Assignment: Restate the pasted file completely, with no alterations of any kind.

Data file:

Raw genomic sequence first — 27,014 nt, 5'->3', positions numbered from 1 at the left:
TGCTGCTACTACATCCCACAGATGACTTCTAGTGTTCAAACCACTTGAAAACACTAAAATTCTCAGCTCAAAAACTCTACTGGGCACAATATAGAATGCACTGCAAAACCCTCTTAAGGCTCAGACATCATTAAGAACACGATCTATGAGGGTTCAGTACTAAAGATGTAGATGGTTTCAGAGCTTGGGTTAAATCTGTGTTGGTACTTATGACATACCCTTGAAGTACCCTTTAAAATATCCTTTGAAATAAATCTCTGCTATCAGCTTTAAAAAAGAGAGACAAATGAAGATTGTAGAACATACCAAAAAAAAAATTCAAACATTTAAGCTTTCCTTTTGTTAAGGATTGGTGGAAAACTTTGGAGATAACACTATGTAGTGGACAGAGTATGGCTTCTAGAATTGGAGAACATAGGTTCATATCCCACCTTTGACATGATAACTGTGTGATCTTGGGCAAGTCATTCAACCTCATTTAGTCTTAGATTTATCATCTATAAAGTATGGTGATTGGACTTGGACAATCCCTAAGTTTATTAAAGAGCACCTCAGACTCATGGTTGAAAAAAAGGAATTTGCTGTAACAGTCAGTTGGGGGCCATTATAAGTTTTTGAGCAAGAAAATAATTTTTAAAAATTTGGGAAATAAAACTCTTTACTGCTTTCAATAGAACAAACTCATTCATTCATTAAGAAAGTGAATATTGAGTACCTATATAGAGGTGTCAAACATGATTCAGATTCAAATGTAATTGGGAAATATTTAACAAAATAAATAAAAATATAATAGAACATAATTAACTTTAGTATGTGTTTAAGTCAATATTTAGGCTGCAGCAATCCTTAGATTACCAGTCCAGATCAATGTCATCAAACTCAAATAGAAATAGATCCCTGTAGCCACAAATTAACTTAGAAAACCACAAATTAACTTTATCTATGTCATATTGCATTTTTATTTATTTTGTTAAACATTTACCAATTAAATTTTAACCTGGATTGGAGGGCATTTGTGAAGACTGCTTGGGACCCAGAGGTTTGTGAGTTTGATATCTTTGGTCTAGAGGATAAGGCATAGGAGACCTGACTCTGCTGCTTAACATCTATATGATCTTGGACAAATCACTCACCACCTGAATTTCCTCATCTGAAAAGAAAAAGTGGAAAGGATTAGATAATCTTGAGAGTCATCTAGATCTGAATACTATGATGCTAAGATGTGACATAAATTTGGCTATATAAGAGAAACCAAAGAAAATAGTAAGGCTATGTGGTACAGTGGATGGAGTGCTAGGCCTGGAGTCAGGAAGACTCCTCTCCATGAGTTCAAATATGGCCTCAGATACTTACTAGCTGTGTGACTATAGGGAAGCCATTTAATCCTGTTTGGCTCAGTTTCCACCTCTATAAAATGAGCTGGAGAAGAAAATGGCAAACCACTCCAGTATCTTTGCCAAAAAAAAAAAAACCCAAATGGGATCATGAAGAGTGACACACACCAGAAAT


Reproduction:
Raw genomic sequence first — 27,014 nt, 5'->3', positions numbered from 1 at the left:
TGCTGCTACTACATCCCACAGATGACTTCTAGTGTTCAAACCACTTGAAAACACTAAAATTCTCAGCTCAAAAACTCTACTGGGCACAATATAGAATGCACTGCAAAACCCTCTTAAGGCTCAGACATCATTAAGAACACGATCTATGAGGGTTCAGTACTAAAGATGTAGATGGTTTCAGAGCTTGGGTTAAATCTGTGTTGGTACTTATGACATACCCTTGAAGTACCCTTTAAAATATCCTTTGAAATAAATCTCTGCTATCAGCTTTAAAAAAGAGAGACAAATGAAGATTGTAGAACATACCAAAAAAAAAATTCAAACATTTAAGCTTTCCTTTTGTTAAGGATTGGTGGAAAACTTTGGAGATAACACTATGTAGTGGACAGAGTATGGCTTCTAGAATTGGAGAACATAGGTTCATATCCCACCTTTGACATGATAACTGTGTGATCTTGGGCAAGTCATTCAACCTCATTTAGTCTTAGATTTATCATCTATAAAGTATGGTGATTGGACTTGGACAATCCCTAAGTTTATTAAAGAGCACCTCAGACTCATGGTTGAAAAAAAGGAATTTGCTGTAACAGTCAGTTGGGGGCCATTATAAGTTTTTGAGCAAGAAAATAATTTTTAAAAATTTGGGAAATAAAACTCTTTACTGCTTTCAATAGAACAAACTCATTCATTCATTAAGAAAGTGAATATTGAGTACCTATATAGAGGTGTCAAACATGATTCAGATTCAAATGTAATTGGGAAATATTTAACAAAATAAATAAAAATATAATAGAACATAATTAACTTTAGTATGTGTTTAAGTCAATATTTAGGCTGCAGCAATCCTTAGATTACCAGTCCAGATCAATGTCATCAAACTCAAATAGAAATAGATCCCTGTAGCCACAAATTAACTTAGAAAACCACAAATTAACTTTATCTATGTCATATTGCATTTTTATTTATTTTGTTAAACATTTACCAATTAAATTTTAACCTGGATTGGAGGGCATTTGTGAAGACTGCTTGGGACCCAGAGGTTTGTGAGTTTGATATCTTTGGTCTAGAGGATAAGGCATAGGAGACCTGACTCTGCTGCTTAACATCTATATGATCTTGGACAAATCACTCACCACCTGAATTTCCTCATCTGAAAAGAAAAAGTGGAAAGGATTAGATAATCTTGAGAGTCATCTAGATCTGAATACTATGATGCTAAGATGTGACATAAATTTGGCTATATAAGAGAAACCAAAGAAAATAGTAAGGCTATGTGGTACAGTGGATGGAGTGCTAGGCCTGGAGTCAGGAAGACTCCTCTCCATGAGTTCAAATATGGCCTCAGATACTTACTAGCTGTGTGACTATAGGGAAGCCATTTAATCCTGTTTGGCTCAGTTTCCACCTCTATAAAATGAGCTGGAGAAGAAAATGGCAAACCACTCCAGTATCTTTGCCAAAAAAAAAAAAACCCAAATGGGATCATGAAGAGTGACACACACCAGAAAT